Amy Attenborough and I spend a lot of time in the bush together, and while waiting for sightings to unfold in order to capture them on film, we will wile away the hours debating everything under the sun. Our topics of discussion range widely, from animal behaviour to the metaphysical to what we will have for breakfast later that morning (usually scrambled eggs with spinach and chilli). Over the last week, I have found the conversations being repeatedly steered – mainly by me – back towards the 4:4 male leopard.
I wrote in his obituary post about what he seemed to represent – a deeper connection to the wilderness through his furtive nature, and in my ignorance I assumed that most others would share my views. It seems that I was partly wrong about this, in that although the rangers here all seemed to agree what the 4:4 male was, it wasn’t clear to everyone what he represented for them, if anything.
Driving around with Amy over the last week or so, we have passed a number of spots on the reserve at which I or we once enjoyed a sighting of this leopard, and at each one I would feel a deep pang of loss.
By now, almost a month after he passed on, I had imagined that the initial grief I felt over his death would have abated somewhat, and although it certainly wasn’t like losing a family member or anything near as catastrophic, the fact remains that there’s still something there that hits me in the chest when I think of him.
So what is it?
Now what I’ve discovered is going to sound somewhat hypocritical given my recent post on how animals aren’t there to do anything for us and how we tend to ascribe too many emotions to wildlife and bestow human qualities on them. But the conclusion Amy and I drew after a number of discussions about the 4:4 male’s death was that sometimes in nature, we get to see parts of ourselves reflected back at us.
This is not to say that this leopard had qualities I had, except maybe that we were both mammals that breathe oxygen, but more that certain animals, be it in their nature, behaviour, temperament, or whatever it may be, can represent certain things for us that enable us to cast a light inwards. A mirror in which to see whatever it is we are looking for.
It’s hard to describe and by now I’m sure some of you are thinking this is sounding a bit wishy-washy, but let me press on.
I imagine that it is only in certain times of your life that you are receptive to something like this, and as stated in the post on his death, I know that in no way did the 4:4 male feel any kind of kinship towards me, nor would he have recognised my face in a lineup. What is important is what I felt towards him. This is where the hypocrisy comes in, in that I previously stated that the animals are just there living out their lives, and all we can do is be grateful that they allow us to witness them in the wild.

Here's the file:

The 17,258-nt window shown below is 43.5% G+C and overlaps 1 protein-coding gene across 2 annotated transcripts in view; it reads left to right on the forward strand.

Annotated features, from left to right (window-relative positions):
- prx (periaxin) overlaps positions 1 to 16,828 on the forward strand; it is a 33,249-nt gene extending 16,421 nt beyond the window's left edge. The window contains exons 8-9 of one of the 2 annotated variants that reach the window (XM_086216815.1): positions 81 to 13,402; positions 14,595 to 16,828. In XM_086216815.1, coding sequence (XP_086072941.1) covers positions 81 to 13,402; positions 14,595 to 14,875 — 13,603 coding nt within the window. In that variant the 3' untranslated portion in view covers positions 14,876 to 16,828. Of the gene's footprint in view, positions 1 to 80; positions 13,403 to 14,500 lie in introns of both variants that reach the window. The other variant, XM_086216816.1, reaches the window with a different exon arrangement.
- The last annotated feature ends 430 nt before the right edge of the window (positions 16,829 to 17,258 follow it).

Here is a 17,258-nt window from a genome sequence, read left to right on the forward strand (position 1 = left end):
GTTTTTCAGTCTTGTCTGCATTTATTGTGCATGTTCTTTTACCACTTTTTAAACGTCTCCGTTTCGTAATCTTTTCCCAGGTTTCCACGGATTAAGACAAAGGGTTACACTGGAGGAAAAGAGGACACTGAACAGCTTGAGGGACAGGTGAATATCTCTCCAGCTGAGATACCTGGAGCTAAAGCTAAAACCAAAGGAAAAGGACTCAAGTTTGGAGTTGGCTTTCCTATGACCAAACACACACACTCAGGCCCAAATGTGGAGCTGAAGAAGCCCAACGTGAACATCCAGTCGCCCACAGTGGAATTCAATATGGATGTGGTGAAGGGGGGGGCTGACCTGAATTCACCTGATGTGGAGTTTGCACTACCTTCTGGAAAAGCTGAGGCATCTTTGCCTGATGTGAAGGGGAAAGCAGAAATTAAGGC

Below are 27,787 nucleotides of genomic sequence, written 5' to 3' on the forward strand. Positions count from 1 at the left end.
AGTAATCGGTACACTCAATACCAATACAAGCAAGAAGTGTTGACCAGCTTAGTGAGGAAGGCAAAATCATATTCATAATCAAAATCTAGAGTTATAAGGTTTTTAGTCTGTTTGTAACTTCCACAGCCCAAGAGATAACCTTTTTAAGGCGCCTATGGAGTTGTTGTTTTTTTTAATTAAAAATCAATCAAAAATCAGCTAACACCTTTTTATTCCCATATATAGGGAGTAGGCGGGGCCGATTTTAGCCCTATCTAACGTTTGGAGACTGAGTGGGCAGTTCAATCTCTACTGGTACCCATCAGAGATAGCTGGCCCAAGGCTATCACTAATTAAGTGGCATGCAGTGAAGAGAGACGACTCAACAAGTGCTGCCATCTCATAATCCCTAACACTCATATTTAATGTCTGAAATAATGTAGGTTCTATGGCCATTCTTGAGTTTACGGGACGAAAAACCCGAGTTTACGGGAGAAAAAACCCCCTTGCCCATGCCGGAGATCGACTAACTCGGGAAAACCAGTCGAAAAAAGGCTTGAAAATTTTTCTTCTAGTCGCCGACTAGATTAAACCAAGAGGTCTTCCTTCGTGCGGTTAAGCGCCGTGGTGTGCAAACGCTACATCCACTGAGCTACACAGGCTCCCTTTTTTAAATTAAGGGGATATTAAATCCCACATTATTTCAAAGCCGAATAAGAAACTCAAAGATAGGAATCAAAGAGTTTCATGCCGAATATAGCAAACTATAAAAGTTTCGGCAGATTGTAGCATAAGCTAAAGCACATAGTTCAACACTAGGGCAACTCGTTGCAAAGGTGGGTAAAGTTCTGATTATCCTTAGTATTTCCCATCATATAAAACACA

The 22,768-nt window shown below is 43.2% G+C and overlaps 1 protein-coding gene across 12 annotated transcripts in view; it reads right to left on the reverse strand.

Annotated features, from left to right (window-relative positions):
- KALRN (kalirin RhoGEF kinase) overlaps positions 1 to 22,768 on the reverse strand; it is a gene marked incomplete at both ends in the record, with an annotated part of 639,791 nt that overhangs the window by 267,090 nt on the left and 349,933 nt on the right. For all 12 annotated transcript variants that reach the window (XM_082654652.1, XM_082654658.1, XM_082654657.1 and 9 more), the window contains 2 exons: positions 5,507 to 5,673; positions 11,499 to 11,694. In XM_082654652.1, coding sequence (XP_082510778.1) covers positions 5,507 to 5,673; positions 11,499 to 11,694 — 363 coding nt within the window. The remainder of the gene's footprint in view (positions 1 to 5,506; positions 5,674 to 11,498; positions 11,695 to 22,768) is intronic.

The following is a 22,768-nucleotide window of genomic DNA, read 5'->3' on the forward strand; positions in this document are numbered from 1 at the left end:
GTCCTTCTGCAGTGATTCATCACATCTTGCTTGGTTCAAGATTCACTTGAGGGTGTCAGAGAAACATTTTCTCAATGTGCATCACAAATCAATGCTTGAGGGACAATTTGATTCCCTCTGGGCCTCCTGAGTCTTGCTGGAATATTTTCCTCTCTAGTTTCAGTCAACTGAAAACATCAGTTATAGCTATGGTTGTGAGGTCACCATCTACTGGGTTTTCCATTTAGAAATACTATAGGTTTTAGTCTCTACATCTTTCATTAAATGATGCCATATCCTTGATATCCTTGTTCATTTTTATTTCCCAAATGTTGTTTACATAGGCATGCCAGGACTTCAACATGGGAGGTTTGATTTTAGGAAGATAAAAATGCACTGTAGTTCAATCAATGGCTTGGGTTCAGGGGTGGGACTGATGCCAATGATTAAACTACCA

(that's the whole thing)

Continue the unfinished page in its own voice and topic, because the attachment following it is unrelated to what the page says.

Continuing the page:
I take that back now, or at least I acknowledge that I oversimplified it. Whilst the purpose of these animals is not to be entertainment for us, we can nevertheless still find enormous value in their presence from a spiritual point of view.
The joy and the beauty that people find in nature can be completely unique to the individual, and what I see in a leopard and how he makes me feel, and the meaning I choose to take from his life is something totally different to the next person.
This for me is the true value of a wildlife experience; a communion with nature can be a communion with the self.
I have never been good at introspection, and a number of my close friends and family will be nodding their heads at this and having an ironic chuckle, but something in the loss of the 4:4 male made me look into that mirror. And whether some of the things I saw and the conclusions I drew were about myself or about the leopard, I still don’t know.
Now bear with me as these will be the most anthropomorphic few sentences you’ll ever see me write…
I think the sadness of the 4:4 male for me was in the fact that this beautiful gift of an animal represented something that was misunderstood. Whilst the Inyathini male in his far-off territory has become far more relaxed around vehicles since arriving out of the Kruger Park, the 4:4 male remained hidden, almost as if there was a stubborn reluctance to share himself. He hid himself away from the world with a consistent obstinacy, despite having the Londolozi camps central in his territory. Almost by default he should have become habituated far more quickly than the Inyathini male, and the fact that he never was appears almost to be a choice he made. Was he protecting himself? Was he scared? We’ll never know.
And then, suddenly, he was gone. And whatever else he might have been able to offer those of us who viewed him in terms of the connection we might have made with him, his surroundings, or ourselves, was lost with him.
I have to repeat myself here, and say that this is purely my own mind talking, and my own ideas about what he represented. The 4:4 male was simply being a leopard, nothing more, and whatever lessons I or we can take from his life are purely for us.
But for some reason, and as selfish as this may sound, his death came at the right time for it to be a reason or at least a means through which I – and maybe others – could find meaning.
This reflection of self, and the knowledge and growth we can take away from it, whether it is from nature or not, is one of the most important gifts this world can give us.